Changes in Ambulance Calls After Implementation of a Smoke-Free Law and Its Extension to CasinosClinical Perspective
Background—Casinos are often exempted from legislation mandating smoke-free environments, potentially putting employees and patrons at risk for adverse events triggered by secondhand smoke exposure.
Methods and Results—We used an interrupted time series analysis of ambulance calls not originating and originating from casinos in Gilpin County, Colorado, a rural Colorado county with a large casino presence, from January 2000 through December 2012 to determine whether there was a change in ambulance calls originating from casinos when a state smoke-free law was extended to include them. Initial implementation of the smoke-free law (which exempted casinos) was followed by a significant 22.8% drop in ambulance calls (incidence rate ratio, 0.772; 95% confidence interval, 0.685–0.871; P<0.001) from locations other than casinos but no significant change in calls from casinos (P>0.9). The law requiring smoke-free casinos taking effect was followed by a 19.1% (incidence rate ratio, 0.809; 95% confidence interval, 0.724–0.905; P<0.001) drop in ambulance calls from casinos but no change in calls originating outside casinos (P>0.1).
Conclusions—The observation that ambulance calls not coming from casinos dropped when the smoke-free law was initially implemented (excluding casinos) with no change in calls from casinos, followed by a comparable drop in calls originating from casinos (but not calls from elsewhere) when the law was extended to casinos, suggests that the important effects of secondhand smoke exposure occur acutely. These results also suggest that exempting casinos from smoke-free laws means that more people will suffer medical emergencies.
- cardiovascular diseases
- emergency medical services
- public policy
- risk factors
- tobacco smoke pollution
There is strong and consistent scientific evidence that there are drops in hospital admissions for acute myocardial infarction, other cardiac events, stroke, asthma, and other pulmonary events after implementation of smoke-free laws,1,2 with stronger laws being associated with bigger effects.2 This benefit is stable over time,2 still persistent 4 years after implementation of the law.3 Some of this observed drop is attributable to fewer events being triggered acutely by exposure to secondhand smoke; some is attributable to longer-term effects of reduced exposure; and some is attributable to some smokers quitting as a result of these laws. On July 1, 2006, the state of Colorado implemented a state law that made all workplaces, public places, restaurants, and bars smoke-free, but casinos were exempted. The law was extended to casinos on January 1, 2008. Both patrons and employees in casinos continued to be subjected to acute secondhand smoke exposure when other places were smoke-free. Therefore, examining differences in ambulance calls originating from casinos before and after the casinos were made smoke-free could provide information on the importance of acute changes in secondhand smoke as causes of medical emergencies. This study uses interrupted time series analysis4 to examine whether these policy changes were followed by changes in ambulance calls originating from the general public and from casinos.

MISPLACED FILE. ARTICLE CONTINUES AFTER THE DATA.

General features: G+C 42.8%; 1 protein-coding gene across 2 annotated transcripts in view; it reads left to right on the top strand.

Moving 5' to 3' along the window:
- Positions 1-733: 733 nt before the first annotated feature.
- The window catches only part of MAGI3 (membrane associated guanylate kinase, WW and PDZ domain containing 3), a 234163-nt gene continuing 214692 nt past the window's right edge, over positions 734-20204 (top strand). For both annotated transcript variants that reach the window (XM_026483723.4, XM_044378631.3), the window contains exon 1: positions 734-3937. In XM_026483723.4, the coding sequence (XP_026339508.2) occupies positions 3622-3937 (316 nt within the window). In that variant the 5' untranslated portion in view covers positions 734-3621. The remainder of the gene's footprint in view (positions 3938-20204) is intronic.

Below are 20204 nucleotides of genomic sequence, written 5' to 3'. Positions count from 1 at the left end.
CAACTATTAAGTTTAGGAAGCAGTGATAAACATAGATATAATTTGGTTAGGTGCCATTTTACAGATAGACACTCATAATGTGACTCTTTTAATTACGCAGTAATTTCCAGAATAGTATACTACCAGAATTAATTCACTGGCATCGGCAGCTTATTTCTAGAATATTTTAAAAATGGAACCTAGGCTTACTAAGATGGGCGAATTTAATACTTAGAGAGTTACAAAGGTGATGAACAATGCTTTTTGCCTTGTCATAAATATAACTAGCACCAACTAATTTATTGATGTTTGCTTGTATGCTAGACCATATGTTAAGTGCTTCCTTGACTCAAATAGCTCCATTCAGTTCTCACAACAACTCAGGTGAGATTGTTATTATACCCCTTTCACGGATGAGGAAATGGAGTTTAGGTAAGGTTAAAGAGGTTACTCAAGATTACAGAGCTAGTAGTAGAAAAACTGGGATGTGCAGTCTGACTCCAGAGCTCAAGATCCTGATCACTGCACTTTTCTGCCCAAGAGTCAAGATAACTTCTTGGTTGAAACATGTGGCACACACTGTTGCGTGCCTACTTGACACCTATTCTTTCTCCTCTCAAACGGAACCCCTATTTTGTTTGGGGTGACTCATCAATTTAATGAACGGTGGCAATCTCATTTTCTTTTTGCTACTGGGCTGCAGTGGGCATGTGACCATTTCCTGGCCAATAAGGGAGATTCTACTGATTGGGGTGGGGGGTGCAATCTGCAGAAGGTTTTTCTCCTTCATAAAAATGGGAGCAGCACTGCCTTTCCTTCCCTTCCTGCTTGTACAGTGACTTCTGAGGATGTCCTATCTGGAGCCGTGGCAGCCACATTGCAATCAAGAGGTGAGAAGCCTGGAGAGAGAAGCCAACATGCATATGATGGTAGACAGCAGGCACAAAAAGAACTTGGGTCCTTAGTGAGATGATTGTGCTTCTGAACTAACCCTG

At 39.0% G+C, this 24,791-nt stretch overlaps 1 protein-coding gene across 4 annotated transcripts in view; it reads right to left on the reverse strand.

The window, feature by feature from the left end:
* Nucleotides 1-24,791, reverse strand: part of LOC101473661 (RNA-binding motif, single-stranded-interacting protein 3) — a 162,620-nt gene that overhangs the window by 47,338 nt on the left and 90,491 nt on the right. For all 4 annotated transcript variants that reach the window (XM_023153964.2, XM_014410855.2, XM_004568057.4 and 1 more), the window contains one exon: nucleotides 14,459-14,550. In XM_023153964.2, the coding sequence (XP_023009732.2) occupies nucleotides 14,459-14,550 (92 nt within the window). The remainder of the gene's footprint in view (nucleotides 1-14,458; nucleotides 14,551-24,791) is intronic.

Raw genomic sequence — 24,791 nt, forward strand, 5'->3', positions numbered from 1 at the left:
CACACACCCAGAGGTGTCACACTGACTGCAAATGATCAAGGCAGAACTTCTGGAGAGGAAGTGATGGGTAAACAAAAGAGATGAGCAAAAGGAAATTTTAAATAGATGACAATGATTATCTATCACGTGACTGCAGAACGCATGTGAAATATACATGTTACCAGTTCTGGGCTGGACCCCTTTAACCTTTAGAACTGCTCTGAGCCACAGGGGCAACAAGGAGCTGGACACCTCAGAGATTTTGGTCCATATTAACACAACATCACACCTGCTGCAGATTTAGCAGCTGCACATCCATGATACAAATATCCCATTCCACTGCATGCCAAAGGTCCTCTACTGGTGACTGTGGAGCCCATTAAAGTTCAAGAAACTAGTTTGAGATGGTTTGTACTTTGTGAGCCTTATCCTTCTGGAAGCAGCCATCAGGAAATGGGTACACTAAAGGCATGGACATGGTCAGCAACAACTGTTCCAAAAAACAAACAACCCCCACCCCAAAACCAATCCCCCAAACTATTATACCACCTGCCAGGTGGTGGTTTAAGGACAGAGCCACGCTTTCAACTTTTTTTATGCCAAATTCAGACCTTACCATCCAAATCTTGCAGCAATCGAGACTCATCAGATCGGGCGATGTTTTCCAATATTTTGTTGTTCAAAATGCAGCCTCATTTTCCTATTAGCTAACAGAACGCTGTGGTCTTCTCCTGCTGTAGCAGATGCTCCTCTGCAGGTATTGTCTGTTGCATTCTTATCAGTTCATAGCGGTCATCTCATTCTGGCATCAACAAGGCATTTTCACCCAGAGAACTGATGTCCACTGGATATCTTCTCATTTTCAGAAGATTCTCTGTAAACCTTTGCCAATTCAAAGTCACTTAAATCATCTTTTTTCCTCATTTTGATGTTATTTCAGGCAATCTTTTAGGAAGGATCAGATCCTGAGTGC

Editorial see p 783
Clinical Perspective on p 813
Data were obtained on the number and origin (not casino or casino) of ambulance calls for each month from January 2000 through December 2012 for Gilpin County, Colorado, routinely collected by the Gilpin Ambulance Authority, a governmental nonprofit agency that handles all ambulance calls in the county. The Gilpin Ambulance Authority’s response area is 150 square miles 30 miles west of Denver in Colorado’s high country. Gilpin County is a major tourist destination; the 2009 Census showed a resident population of 5604, but the visitor population can exceed 40 000 at any given time as a result of people working at, staying at, or visiting local casinos and hotels in Black Hawk and Central City. The gaming district occupies 2 to 3 square miles of Gilpin County and in March 2013 contained 26 casinos. The Gilpin Ambulance Authority tracks whether calls originated from casinos to qualify to apply for gaming impact grants from the state of Colorado. For purposes of that grant process and this research study, gaming calls are those originating inside or just outside a casino.